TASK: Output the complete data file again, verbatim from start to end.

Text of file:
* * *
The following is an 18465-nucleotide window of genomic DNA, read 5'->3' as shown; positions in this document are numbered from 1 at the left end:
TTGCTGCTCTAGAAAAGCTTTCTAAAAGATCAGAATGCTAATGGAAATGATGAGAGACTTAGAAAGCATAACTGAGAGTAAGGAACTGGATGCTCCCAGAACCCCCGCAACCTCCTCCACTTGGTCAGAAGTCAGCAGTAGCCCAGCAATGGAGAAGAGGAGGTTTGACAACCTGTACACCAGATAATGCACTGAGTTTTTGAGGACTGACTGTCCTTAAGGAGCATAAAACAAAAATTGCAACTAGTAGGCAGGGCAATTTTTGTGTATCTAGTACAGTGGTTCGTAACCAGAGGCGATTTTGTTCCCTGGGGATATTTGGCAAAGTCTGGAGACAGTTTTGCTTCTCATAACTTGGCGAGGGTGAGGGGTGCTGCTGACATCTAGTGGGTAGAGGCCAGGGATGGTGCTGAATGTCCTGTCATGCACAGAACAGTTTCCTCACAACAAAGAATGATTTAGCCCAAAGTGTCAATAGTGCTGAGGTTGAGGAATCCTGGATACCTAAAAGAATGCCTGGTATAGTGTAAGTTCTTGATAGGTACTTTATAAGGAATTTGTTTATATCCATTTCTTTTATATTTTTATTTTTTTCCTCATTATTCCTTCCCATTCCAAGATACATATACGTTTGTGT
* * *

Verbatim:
The following is an 18465-nucleotide window of genomic DNA, read 5'->3' as shown; positions in this document are numbered from 1 at the left end:
TTGCTGCTCTAGAAAAGCTTTCTAAAAGATCAGAATGCTAATGGAAATGATGAGAGACTTAGAAAGCATAACTGAGAGTAAGGAACTGGATGCTCCCAGAACCCCCGCAACCTCCTCCACTTGGTCAGAAGTCAGCAGTAGCCCAGCAATGGAGAAGAGGAGGTTTGACAACCTGTACACCAGATAATGCACTGAGTTTTTGAGGACTGACTGTCCTTAAGGAGCATAAAACAAAAATTGCAACTAGTAGGCAGGGCAATTTTTGTGTATCTAGTACAGTGGTTCGTAACCAGAGGCGATTTTGTTCCCTGGGGATATTTGGCAAAGTCTGGAGACAGTTTTGCTTCTCATAACTTGGCGAGGGTGAGGGGTGCTGCTGACATCTAGTGGGTAGAGGCCAGGGATGGTGCTGAATGTCCTGTCATGCACAGAACAGTTTCCTCACAACAAAGAATGATTTAGCCCAAAGTGTCAATAGTGCTGAGGTTGAGGAATCCTGGATACCTAAAAGAATGCCTGGTATAGTGTAAGTTCTTGATAGGTACTTTATAAGGAATTTGTTTATATCCATTTCTTTTATATTTTTATTTTTTTCCTCATTATTCCTTCCCATTCCAAGATACATATACGTTTGTGT